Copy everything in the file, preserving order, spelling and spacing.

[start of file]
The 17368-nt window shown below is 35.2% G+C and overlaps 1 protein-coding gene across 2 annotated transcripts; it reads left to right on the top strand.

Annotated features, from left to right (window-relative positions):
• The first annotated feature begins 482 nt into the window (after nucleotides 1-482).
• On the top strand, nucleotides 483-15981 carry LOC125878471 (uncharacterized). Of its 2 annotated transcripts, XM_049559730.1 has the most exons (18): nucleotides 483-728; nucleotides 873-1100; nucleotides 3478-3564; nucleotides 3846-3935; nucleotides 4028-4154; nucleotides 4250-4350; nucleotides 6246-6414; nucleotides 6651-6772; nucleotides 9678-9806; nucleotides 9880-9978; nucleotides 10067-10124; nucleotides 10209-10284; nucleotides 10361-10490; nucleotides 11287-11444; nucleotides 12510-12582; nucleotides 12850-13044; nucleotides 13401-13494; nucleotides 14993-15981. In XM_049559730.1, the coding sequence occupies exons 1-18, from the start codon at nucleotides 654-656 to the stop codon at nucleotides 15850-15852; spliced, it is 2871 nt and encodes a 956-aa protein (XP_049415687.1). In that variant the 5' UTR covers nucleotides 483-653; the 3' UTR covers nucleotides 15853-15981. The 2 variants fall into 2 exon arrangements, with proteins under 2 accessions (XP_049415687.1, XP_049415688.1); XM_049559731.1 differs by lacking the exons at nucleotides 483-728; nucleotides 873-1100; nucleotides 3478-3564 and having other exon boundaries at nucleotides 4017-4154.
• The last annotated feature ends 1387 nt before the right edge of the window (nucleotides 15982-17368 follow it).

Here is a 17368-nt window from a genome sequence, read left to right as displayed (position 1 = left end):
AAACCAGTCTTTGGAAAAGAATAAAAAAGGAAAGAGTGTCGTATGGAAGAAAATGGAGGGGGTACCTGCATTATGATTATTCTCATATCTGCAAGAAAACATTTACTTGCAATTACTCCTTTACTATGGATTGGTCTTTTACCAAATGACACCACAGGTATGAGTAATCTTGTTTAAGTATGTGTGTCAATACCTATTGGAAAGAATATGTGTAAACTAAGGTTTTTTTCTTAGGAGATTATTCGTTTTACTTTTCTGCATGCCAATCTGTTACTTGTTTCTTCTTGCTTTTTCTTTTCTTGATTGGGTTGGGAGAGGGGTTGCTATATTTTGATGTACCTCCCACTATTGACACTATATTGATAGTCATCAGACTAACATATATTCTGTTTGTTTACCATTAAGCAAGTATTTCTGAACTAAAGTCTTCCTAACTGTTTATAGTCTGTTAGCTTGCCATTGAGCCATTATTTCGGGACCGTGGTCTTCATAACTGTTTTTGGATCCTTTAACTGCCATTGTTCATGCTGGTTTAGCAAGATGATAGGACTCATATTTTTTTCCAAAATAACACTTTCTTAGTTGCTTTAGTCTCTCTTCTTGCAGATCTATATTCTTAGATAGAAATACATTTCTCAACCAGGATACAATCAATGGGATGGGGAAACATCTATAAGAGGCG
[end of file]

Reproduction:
The 17368-nt window shown below is 35.2% G+C and overlaps 1 protein-coding gene across 2 annotated transcripts; it reads left to right on the top strand.

Annotated features, from left to right (window-relative positions):
• The first annotated feature begins 482 nt into the window (after nucleotides 1-482).
• On the top strand, nucleotides 483-15981 carry LOC125878471 (uncharacterized). Of its 2 annotated transcripts, XM_049559730.1 has the most exons (18): nucleotides 483-728; nucleotides 873-1100; nucleotides 3478-3564; nucleotides 3846-3935; nucleotides 4028-4154; nucleotides 4250-4350; nucleotides 6246-6414; nucleotides 6651-6772; nucleotides 9678-9806; nucleotides 9880-9978; nucleotides 10067-10124; nucleotides 10209-10284; nucleotides 10361-10490; nucleotides 11287-11444; nucleotides 12510-12582; nucleotides 12850-13044; nucleotides 13401-13494; nucleotides 14993-15981. In XM_049559730.1, the coding sequence occupies exons 1-18, from the start codon at nucleotides 654-656 to the stop codon at nucleotides 15850-15852; spliced, it is 2871 nt and encodes a 956-aa protein (XP_049415687.1). In that variant the 5' UTR covers nucleotides 483-653; the 3' UTR covers nucleotides 15853-15981. The 2 variants fall into 2 exon arrangements, with proteins under 2 accessions (XP_049415687.1, XP_049415688.1); XM_049559731.1 differs by lacking the exons at nucleotides 483-728; nucleotides 873-1100; nucleotides 3478-3564 and having other exon boundaries at nucleotides 4017-4154.
• The last annotated feature ends 1387 nt before the right edge of the window (nucleotides 15982-17368 follow it).

Here is a 17368-nt window from a genome sequence, read left to right as displayed (position 1 = left end):
AAACCAGTCTTTGGAAAAGAATAAAAAAGGAAAGAGTGTCGTATGGAAGAAAATGGAGGGGGTACCTGCATTATGATTATTCTCATATCTGCAAGAAAACATTTACTTGCAATTACTCCTTTACTATGGATTGGTCTTTTACCAAATGACACCACAGGTATGAGTAATCTTGTTTAAGTATGTGTGTCAATACCTATTGGAAAGAATATGTGTAAACTAAGGTTTTTTTCTTAGGAGATTATTCGTTTTACTTTTCTGCATGCCAATCTGTTACTTGTTTCTTCTTGCTTTTTCTTTTCTTGATTGGGTTGGGAGAGGGGTTGCTATATTTTGATGTACCTCCCACTATTGACACTATATTGATAGTCATCAGACTAACATATATTCTGTTTGTTTACCATTAAGCAAGTATTTCTGAACTAAAGTCTTCCTAACTGTTTATAGTCTGTTAGCTTGCCATTGAGCCATTATTTCGGGACCGTGGTCTTCATAACTGTTTTTGGATCCTTTAACTGCCATTGTTCATGCTGGTTTAGCAAGATGATAGGACTCATATTTTTTTCCAAAATAACACTTTCTTAGTTGCTTTAGTCTCTCTTCTTGCAGATCTATATTCTTAGATAGAAATACATTTCTCAACCAGGATACAATCAATGGGATGGGGAAACATCTATAAGAGGCG